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Spring & Summer Issue Projects

I love Joline’s Stiorra sweater. It’s just so very elegant.

Just perfect.

This tweedy version of Inhabit  by Esuzabeth is a winner!

I love seeing a happy knitter in a happy FO.

Franzfranz‘s alpaca Gocce is splendid.

Beautiful

Making me wish the warmer weather would hurry up, Fishie‘s version of Lake Diamond is worked in fingering weight yarn held triple – very clever!

A perfect “transition” piece, for cooler days when you want to be dressed for summer.

Designer and friend of Knitty Laura Nelkin is proud to wear this lovely pair of Rectify socks, made for her by a friend of hers.

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Stiorra: additional resources

The designer of this issue’s fabulous Stiorra sweater writes about the design on her blog. We adore this sweater: it’s lacy, but not too delicate, and just so very wearable. I think my favourite detail is the shirt-tail hem.

Ewelina’s blog post also has links to a bunch of helpful resources, too.

The sweater uses a clever “horizontal rib” technique around the neck, to avoid it stretching. She’s created a very helpful tutorial.

And she’s also got both written instructions, and a full version of the Back Lace chart.


Speaking of charts, we’ve also got an alternative chart for the lace pattern, courtesy of JC Briar’s Stitch-Maps tool.

 

This view of the sleeve pattern, shows the symmetry of the “flower petals,” and the pairs of yarnovers separating them, as highlighted below. These types of “flow” charts don’t work for all designs, but this view is a terrific way to help you visualize the fabric you’re creating.

stiorrasleeve

 

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On Liquid Honey and Craving Color

It’s spring! Apparently. Where I am, it’s still grey and brown, and it’s going to be a few more weeks before we see much in the way of greenery or flowers.

Although the cold and snowy winter days get tiresome, I think this ‘season’ – after the snow but before things start growing – can feel the longest here in the Northeast of North America. It’s just so very drab. You’re still mostly wearing your dark winter clothes, mornings are darker with the shift to Daylight Savings Times, and there’s no colour outdoors, and with all that pre-summer rain, there seems to be less sunshine.

Good friend Denny always says that you shouldn’t knit with grey or brown in March. She’s absolutely right!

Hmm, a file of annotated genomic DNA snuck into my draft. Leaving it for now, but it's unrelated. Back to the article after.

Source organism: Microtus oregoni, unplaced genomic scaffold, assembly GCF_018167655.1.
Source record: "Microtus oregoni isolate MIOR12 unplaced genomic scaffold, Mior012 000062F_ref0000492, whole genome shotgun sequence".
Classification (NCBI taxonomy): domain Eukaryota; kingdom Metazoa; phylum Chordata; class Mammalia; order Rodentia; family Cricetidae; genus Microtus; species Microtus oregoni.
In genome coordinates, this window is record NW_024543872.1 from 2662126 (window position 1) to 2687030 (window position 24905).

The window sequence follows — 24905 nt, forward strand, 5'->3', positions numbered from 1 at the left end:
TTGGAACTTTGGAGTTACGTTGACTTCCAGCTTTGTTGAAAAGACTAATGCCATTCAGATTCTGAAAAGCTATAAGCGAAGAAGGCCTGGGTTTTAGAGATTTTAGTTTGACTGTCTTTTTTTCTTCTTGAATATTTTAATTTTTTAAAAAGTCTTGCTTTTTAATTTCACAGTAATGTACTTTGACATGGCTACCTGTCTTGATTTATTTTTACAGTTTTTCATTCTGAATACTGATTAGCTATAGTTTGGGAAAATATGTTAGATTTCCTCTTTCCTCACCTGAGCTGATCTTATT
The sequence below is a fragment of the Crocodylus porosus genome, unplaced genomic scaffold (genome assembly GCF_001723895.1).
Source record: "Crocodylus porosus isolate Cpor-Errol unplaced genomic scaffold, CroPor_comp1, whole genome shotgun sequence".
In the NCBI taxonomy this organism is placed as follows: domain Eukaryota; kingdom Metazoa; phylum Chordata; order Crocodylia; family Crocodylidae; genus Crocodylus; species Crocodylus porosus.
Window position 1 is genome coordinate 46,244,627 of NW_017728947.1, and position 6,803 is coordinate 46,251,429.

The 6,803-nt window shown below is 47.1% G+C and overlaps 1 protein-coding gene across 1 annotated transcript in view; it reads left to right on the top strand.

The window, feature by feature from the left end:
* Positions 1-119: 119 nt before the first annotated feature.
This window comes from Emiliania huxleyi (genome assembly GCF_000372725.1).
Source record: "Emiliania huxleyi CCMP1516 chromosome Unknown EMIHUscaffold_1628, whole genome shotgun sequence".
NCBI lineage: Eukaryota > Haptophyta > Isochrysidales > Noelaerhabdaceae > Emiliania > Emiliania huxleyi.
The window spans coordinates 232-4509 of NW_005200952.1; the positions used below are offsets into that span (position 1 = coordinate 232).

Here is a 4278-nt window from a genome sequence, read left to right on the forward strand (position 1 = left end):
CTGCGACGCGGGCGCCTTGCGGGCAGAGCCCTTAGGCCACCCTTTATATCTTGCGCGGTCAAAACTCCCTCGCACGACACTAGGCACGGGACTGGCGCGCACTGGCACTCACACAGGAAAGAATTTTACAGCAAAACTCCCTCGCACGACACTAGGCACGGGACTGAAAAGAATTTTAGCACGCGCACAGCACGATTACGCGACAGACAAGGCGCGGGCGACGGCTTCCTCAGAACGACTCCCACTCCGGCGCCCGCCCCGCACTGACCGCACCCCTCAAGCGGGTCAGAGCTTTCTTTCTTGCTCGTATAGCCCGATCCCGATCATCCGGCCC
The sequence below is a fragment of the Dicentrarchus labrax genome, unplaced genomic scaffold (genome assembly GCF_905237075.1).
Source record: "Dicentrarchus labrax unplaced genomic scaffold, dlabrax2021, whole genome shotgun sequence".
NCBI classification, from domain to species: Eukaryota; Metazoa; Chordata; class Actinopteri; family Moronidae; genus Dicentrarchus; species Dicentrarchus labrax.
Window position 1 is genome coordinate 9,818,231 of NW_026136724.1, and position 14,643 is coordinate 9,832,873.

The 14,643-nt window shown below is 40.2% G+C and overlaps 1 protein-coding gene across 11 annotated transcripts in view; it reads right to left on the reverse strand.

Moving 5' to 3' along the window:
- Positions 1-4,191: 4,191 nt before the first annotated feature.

Certainly when considering designs for our spring issue, we’re attracted to color! And we loved Amy van de Laar’s Liquid Honey shawl design for its bright sunshiney hue, and also for the fabulous photographs.

Just so beautiful.

(Hint: Want to be a Knitty cover designer? Send us pictures of summer in the depths of winter! 🙂 )

Amy writes about the design — and the trees and plums she was posing with — on her blog.

This design in very accessible, even to less experienced lace knitters, and is the sort of beautiful but not-too-fussy shawl you’ll reach for every day. As you can see, it looks great with denim, worn very casually, it would cheer up that dark winter coat, and I can also see it worn with a fancy dress at a summer wedding. Follow Amy’s lead and make it in a bright color, one that brings you joy.

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Surprise WIPs

Our Surprises launched a couple of weeks ago, there’s already some terrific projects taking shape.

Perfect.

Genesneaky‘s Here Be Dragons socks are looking terrific. A dramatic color choice, but not so dark that you can’t see the patterning. Fab.

AndreaFL‘s Talula looks very promising… I adore this color choice.

And bonus points for a really beautiful swatch….

This makes me so very happy…

And Calenia‘s Stars in the Twilight shawl is absolutely gorgeous in an unexpected but fantastic colour.

Look at the beads!

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On a Knitty design: Kastanienfeuer

Fantastically warm!

In the northeast of North America, after a very warm fall and year-end, winter has finally hit with a vengeance. It’s messed me up terribly. We didn’t experience that slow slide into colder weather that we typically do in November and December: early this month we had about a week of transition and then boom it’s well below freezing and there’s snow on the ground.

This mean that there wasn’t the usual slow wardrobe transition, when you progressively dig through the strata of winter gear in the closest. Just two weeks ago, I was wearing a light coat and a single layer of mittens and no hat! Now it’s the full-length down coat, hats, big cowls and double-layer mittens.

I don’t know whether you do the same thing, but I enjoy the usual slow transition into a winter as a time to assess my winter accessories. I get them out from their moth-proof plastic bags, and see how they look. Still fresh, or a little tired? Any spots of wear and tear I didn’t notice in my rush to put them away last spring? Do I still like them? The slow transition gives me time to mend, rework, or outright replace ones I’m tired of.